I am a pragmatist. If you are not honest about obstacles – how can you change them?
Six reasons AM programs have not made a huge difference:
- Because alarm management is complex
- Getting your baseline alarm count is not easy
- Just simply knowing your numbers has never changed outcomes
- Just sending alarms to phones – will drive all clinicians mad
- The programs need to be directed across teams – not just a nursing issue
- There is no silver bullet- it takes time
- Must be C suite Champions- behavior change is complicated
Technology (physiological monitoring) was well intended over 60 years ago but has unintended consequences. Today where the entire hospital’s level of acuity is higher- more patients are monitored outside of the ICU. We tend to use monitors as an insurance policy. 40% of them according to the literature are not needed.
Questions you need to ask- so we can make a difference:
- Who do we monitor and for how long?
- Once a patient who does need monitoring is on the floor – how do we work in responding to alarms?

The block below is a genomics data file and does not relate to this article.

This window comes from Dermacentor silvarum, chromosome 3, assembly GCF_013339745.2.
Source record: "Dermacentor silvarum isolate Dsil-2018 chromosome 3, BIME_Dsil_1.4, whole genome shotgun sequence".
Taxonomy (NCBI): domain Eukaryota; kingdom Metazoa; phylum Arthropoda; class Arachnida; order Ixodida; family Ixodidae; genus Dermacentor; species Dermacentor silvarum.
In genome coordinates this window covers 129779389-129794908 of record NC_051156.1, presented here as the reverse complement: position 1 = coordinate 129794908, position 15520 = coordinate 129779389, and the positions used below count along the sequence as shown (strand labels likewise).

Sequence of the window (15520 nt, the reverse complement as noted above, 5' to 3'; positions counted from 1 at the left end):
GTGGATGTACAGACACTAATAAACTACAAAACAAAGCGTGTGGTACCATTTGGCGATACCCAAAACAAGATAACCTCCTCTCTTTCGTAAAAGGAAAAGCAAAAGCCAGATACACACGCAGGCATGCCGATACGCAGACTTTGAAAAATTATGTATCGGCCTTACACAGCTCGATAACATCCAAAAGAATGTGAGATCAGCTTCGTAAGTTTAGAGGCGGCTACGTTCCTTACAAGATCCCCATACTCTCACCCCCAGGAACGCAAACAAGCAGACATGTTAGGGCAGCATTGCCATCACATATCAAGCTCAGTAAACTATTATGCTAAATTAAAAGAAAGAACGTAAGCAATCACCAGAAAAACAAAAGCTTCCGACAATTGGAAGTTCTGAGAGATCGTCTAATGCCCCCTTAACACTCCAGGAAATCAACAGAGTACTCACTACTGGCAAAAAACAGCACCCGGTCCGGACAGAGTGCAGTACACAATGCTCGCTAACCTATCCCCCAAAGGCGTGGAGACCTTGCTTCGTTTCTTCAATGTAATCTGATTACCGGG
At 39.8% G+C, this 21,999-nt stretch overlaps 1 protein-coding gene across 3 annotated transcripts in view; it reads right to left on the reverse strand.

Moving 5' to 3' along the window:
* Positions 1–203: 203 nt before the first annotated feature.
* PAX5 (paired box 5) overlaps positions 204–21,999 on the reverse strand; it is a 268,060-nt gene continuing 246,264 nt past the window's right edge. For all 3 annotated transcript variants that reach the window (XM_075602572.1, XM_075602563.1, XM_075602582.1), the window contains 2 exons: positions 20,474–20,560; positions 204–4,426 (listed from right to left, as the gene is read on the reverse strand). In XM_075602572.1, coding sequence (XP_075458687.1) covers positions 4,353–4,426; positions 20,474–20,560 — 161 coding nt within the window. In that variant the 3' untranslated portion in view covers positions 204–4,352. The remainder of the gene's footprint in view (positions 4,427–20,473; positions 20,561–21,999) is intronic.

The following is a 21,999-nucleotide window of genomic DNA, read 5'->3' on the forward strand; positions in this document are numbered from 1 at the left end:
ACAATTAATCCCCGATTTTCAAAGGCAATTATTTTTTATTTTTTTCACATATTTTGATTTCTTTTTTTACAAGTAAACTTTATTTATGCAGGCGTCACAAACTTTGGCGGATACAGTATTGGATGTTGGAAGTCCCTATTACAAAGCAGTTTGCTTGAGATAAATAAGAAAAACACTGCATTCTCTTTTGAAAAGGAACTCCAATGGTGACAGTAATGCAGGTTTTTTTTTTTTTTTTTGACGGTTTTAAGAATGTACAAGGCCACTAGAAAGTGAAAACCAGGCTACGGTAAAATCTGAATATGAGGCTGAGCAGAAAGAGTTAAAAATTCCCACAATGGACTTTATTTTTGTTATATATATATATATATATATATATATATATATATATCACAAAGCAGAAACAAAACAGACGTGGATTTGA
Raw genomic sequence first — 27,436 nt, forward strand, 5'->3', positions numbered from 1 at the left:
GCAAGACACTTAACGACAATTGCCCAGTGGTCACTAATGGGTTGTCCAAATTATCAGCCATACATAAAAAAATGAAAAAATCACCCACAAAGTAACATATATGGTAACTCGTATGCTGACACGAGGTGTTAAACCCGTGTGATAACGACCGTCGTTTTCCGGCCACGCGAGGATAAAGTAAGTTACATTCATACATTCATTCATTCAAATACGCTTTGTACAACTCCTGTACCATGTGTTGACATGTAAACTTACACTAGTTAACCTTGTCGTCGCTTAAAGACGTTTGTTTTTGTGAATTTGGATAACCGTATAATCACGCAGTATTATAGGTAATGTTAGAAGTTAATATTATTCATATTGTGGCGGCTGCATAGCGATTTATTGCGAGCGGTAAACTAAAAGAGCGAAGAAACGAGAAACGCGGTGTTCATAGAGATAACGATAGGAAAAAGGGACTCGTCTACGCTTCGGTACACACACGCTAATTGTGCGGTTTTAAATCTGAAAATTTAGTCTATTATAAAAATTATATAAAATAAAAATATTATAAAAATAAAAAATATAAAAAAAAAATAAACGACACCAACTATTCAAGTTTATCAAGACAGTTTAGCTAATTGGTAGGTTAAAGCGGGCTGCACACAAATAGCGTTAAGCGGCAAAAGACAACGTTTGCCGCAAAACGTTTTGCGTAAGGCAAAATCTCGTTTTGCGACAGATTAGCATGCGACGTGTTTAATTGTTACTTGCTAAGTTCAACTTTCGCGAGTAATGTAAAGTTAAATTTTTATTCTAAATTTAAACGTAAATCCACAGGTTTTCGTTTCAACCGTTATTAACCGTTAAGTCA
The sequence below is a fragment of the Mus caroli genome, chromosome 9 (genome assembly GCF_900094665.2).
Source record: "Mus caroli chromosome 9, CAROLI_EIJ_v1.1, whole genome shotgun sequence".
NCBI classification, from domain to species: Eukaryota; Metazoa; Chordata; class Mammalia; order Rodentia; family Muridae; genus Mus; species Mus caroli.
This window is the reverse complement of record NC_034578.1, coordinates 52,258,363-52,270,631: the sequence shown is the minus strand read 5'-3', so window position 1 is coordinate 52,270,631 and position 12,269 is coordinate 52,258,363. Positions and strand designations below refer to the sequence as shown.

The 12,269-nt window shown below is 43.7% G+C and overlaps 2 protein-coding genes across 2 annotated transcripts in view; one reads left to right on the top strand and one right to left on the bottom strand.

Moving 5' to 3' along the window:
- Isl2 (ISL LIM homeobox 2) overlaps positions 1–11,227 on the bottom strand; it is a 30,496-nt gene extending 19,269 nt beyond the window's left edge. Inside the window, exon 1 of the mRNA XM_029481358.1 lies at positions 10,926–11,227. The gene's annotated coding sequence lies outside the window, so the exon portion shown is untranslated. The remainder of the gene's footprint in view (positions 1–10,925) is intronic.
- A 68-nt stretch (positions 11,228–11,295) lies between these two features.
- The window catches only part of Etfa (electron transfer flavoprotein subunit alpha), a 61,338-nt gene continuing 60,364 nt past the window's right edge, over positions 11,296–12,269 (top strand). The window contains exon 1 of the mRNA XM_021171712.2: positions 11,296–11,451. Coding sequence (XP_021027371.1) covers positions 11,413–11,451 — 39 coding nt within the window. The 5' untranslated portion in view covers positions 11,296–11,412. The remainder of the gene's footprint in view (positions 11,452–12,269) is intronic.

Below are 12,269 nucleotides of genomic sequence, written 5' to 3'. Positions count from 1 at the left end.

- What does your team do in response to alarms?
- Are we pro-active? Do we wait until something rings?
- Do we use the data? How is it used?
- Do we communicate the information across teams?
- Do we use monitoring data to manage patients, risk and staffing?
- Are we pro-active with skin hygiene, lead and battery change?
- How do we handle off-monitor for any reason - across teams, transfers, procedures, bath?
- Do you even have an alarm management committee - a multi-disciplinary serious committee?
A clue…. the reality does not look like your stated policy or even evidence-based practice. That is why we include current state workflow as an integral part of alarm management - you must be pragmatic.
- We know so much today about evidence-based practice
- We can pull alarm counts across the system
- We know defaults by disease, unit and some basic principles to follow across personalization of default settings.
- We know that skin hygiene and proactive lead changes make a difference. i.e. changing tele batteries before they die.
- We know that current state (the reality) is discoverable.
- We know we can plan for future state
- We know that this is a problem across multi-disciplinary teams
- We know we must move from reacting to being predictive
- We need C suite involvement
We have a knowledge base for alarm management that is based on 2015 and forward evidence-based data. Send me an email. Mary.firstname.lastname@example.org and we can talk.